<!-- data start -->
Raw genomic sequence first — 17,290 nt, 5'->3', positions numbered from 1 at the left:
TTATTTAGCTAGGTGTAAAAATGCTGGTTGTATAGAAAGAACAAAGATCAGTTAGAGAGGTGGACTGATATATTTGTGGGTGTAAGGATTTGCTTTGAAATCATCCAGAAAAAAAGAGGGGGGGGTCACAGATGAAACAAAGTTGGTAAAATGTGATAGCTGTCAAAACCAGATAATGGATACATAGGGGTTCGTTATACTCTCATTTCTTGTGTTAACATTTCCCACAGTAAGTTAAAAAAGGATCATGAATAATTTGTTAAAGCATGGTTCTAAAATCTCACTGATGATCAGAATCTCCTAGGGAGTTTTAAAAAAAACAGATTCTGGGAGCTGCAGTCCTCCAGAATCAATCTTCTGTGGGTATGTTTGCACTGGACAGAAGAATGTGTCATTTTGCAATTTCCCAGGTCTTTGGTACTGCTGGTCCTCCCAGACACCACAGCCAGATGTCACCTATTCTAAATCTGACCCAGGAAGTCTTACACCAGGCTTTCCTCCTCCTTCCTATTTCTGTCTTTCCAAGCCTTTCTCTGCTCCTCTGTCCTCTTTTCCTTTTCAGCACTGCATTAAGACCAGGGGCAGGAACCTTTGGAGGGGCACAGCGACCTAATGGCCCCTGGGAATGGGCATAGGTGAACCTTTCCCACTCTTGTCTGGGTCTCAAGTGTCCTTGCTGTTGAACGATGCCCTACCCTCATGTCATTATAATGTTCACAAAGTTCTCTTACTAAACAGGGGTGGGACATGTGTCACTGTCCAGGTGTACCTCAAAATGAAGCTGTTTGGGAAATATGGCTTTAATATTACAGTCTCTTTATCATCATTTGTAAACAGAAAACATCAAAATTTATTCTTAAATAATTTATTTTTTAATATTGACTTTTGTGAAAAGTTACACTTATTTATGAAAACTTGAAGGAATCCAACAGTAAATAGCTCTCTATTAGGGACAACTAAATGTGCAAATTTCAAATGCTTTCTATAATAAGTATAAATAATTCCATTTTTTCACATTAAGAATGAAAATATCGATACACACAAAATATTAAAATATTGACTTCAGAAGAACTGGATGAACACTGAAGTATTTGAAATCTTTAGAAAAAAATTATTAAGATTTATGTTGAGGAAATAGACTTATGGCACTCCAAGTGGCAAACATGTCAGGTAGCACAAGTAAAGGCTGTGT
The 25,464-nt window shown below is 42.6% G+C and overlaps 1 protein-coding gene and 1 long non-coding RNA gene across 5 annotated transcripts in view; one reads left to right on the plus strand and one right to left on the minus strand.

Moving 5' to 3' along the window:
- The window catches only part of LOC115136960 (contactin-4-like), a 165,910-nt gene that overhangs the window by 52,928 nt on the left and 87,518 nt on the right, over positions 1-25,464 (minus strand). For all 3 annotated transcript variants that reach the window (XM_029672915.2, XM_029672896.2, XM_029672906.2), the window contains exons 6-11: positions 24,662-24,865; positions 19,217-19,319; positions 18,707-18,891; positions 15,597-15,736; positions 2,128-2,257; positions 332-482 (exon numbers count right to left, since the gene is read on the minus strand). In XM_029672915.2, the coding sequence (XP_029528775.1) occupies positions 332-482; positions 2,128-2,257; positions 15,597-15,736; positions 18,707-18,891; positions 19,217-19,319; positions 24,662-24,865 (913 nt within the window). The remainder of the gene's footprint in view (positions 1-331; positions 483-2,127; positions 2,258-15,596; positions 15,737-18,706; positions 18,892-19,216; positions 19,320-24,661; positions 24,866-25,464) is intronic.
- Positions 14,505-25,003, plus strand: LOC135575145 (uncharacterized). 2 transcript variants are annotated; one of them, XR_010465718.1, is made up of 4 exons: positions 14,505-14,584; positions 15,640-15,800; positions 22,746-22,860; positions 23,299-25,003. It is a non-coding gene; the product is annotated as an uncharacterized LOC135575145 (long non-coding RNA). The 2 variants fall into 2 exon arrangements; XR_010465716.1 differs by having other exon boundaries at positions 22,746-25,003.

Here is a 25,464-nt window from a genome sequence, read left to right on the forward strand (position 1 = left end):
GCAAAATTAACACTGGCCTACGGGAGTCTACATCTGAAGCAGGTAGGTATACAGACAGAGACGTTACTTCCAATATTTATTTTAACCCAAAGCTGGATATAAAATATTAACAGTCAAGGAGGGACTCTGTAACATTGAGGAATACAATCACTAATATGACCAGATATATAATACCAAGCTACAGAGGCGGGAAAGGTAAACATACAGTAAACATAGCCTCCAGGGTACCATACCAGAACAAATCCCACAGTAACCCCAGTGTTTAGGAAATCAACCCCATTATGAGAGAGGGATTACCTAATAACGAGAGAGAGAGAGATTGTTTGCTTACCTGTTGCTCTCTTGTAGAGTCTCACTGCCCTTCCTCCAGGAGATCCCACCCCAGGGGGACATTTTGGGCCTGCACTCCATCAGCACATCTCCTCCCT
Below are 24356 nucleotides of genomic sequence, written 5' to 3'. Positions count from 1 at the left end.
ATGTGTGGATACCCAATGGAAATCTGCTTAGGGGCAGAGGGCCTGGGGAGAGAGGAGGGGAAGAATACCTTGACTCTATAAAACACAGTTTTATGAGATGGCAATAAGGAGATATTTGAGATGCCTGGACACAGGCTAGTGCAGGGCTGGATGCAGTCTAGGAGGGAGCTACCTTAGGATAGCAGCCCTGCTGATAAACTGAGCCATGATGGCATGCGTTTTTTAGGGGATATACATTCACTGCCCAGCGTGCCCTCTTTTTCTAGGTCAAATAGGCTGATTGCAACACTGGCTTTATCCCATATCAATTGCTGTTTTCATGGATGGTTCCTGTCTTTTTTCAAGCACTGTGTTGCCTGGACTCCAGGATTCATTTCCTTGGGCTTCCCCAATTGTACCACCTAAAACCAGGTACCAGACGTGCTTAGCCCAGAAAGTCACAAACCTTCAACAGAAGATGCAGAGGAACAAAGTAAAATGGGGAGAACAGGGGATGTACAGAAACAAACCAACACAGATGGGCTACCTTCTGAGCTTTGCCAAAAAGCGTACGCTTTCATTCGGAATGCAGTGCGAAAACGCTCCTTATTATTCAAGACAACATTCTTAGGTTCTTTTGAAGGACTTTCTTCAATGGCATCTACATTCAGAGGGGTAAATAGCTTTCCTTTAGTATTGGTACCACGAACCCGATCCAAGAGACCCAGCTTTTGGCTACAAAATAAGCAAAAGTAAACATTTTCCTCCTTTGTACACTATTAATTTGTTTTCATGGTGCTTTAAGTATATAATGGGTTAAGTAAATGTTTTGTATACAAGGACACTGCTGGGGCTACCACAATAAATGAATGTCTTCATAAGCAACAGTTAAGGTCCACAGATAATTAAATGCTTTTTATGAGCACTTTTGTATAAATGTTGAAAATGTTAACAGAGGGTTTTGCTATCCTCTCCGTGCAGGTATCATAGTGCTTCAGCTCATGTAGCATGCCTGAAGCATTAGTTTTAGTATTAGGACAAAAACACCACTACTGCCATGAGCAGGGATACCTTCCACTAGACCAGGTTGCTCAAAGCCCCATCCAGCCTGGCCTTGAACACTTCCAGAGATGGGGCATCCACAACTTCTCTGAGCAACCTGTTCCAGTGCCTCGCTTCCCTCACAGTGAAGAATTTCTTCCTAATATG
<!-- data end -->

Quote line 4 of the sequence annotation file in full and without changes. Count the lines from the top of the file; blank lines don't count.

Moving 5' to 3' along the window: